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Taiwan in Time: T-Day: The fall of Taiwan

Cheng Lang-ping’s 1994 book predicting a Chinese invasion of Taiwan was an unprecedented bestseller. His claims almost came true with the outbreak of the Taiwan Strait Crisis the following July

By Han cheung  /  Staff reporter

The cover of T-Day: The Warning of Taiwan Strait War, a bestseller in 1995.

Photo: Han Cheung, Taipei Times

July 17 to July 23

On March 23, 1996, a blast ripped through the Chinese Nationalist Party (KMT) headquarters. The bomb contained nerve gas, killing everything within a one-kilometer radius. The Ministry of National Defense was also hit. The nation’s broadcasting systems and telecommunications then went down, with the Chinese Communist Party hijacking the television channels to announce the People’s Liberation Army’s arrival in response to “political chaos due to [Taiwan’s] direct [presidential] elections.”

Soldiers visited government leaders, forcing them at gunpoint to record videos telling the military and police not to resist. China’s five-star red flag was raised atop the presidential palace 15 minutes after the initial announcement. About 30 minutes later, massive numbers of paratroopers landed from more than 1,000 fighter planes, while tens of thousands of amphibious forces arrived from the south. The Chinese then boasted of their nuclear weapons while quickly taking out any remaining resistance.

Enemy forces continued coming in throughout the day, and by the next morning, both sides of the Taiwan Strait announced their unification.

This imaginary invasion, dubbed T-day (Taiwan’s Fall Day), merely occupies one chapter of Cheng Lang-ping’s (鄭浪平) book, T-Day: The Warning of Taiwan Strait War (一九 九 五閏八月), published in August 1994. The rest of the book is political analysis, which does not make for popular reading. However, the fact that it sold a record 300,000 (some figures put it as high as 500,000) copies within a year showed the unease among the Taiwanese population.

At time of publication, tensions between Taiwan and China were high as then-president Lee Teng-hui (李登輝) embarked on an aggressive diplomatic campaign to raise Taiwan’s international stature. Just three days earlier, the National Assembly amended the constitution to allow direct presidential elections in 1996, angering China.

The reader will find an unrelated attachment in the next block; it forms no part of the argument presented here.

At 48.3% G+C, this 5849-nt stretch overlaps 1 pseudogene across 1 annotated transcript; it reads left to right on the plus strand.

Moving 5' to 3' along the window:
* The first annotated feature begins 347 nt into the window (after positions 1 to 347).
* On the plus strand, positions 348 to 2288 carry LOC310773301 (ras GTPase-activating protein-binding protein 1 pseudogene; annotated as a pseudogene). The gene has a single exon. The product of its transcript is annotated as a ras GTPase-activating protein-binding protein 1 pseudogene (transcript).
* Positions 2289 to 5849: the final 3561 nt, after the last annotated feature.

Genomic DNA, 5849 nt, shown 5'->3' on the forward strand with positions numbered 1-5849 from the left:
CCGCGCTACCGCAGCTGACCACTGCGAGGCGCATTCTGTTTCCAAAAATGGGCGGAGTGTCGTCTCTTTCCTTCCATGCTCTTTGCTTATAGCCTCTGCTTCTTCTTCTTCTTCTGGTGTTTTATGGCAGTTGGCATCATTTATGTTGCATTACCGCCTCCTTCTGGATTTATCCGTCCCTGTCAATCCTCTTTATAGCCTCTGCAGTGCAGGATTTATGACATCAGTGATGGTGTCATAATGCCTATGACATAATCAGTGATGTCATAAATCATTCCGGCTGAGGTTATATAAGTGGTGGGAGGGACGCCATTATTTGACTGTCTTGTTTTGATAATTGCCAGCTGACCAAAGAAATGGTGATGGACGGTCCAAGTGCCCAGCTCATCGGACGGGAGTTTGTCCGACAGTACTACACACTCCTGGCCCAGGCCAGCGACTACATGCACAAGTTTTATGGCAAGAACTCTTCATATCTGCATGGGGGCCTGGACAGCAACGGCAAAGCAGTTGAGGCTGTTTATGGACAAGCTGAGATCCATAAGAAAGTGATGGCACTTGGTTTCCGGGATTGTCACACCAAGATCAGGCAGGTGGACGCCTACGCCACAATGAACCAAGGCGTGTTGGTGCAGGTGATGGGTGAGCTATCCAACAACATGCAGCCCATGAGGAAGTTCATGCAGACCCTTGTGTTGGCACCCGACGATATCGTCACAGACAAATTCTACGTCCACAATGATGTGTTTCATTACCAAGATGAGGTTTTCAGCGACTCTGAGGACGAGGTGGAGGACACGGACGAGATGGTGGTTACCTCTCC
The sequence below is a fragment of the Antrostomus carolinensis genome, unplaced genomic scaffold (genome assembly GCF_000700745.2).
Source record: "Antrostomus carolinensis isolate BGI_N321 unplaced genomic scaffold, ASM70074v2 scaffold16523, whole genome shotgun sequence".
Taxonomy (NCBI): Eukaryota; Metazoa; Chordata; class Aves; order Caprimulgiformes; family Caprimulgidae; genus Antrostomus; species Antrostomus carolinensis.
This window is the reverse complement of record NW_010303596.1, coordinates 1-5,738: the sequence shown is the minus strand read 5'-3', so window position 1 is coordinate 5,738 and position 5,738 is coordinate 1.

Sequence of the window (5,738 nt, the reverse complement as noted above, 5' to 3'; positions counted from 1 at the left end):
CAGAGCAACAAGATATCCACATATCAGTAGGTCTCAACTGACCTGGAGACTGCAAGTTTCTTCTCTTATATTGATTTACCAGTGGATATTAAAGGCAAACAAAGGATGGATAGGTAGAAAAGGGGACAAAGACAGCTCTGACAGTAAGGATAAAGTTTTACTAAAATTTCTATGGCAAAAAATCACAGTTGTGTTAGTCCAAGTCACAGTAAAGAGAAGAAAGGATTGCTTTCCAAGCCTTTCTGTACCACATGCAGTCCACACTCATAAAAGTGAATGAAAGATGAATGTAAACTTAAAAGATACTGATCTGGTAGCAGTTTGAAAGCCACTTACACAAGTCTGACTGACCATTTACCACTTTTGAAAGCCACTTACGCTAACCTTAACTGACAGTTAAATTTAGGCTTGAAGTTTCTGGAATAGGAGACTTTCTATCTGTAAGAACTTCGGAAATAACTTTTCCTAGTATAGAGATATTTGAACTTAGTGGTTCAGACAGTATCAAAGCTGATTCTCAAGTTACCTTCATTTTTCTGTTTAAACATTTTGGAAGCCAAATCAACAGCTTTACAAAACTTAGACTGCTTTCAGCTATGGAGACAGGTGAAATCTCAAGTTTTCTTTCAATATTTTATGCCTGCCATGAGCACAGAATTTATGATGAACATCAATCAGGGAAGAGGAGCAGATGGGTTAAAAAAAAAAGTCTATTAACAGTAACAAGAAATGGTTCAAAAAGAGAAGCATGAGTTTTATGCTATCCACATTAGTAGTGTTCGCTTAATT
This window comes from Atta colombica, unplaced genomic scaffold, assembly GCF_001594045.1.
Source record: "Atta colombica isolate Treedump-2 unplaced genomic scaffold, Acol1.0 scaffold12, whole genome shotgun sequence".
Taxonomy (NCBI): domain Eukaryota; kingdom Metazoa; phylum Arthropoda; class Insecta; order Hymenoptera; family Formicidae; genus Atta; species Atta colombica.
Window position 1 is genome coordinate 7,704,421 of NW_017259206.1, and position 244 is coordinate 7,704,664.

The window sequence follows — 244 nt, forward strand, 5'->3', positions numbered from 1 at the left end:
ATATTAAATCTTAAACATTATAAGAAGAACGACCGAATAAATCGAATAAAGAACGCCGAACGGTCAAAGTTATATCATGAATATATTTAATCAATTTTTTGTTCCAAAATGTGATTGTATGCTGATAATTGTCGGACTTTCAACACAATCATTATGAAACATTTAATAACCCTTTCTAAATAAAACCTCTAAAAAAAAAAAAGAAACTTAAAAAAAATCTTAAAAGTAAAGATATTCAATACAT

When China launched six missiles into waters just about 150km away from Taiwan between July 21 and July 28, 1995, Cheng was lauded as a prophet. The situation continued to escalate as China conducted military exercises in the Taiwan Strait throughout the rest of the year.

“How did the predictions in Cheng’s book come true? Is it a coincidence, or is it foresight? Will things continue to develop as depicted in the book?” asked the author of a CommonWealth (天下雜誌) magazine editorial published in September 1995.

The editorial adds that “prediction books” often have the ability to affect public opinion, which may in turn affect the government’s actions. As a result, this may decrease the chances that the predictions come true — which is the true function of such books.

That did seem to be Cheng’s intention. “I want to warn all Taiwanese about the possibility of T-day. I hope that before it happens, we can face this historical crisis and change our fate,” he wrote.

Cheng’s proposed solution to the problem was for Taiwanese to unite and show that they will not back down from Chinese invasion while showing China that they have no intention of “dividing China’s territory.” Taiwan should also hold high-level talks with China and start cooperating economically, which would yield immediate benefits that would deter an invasion (this did eventually happen).

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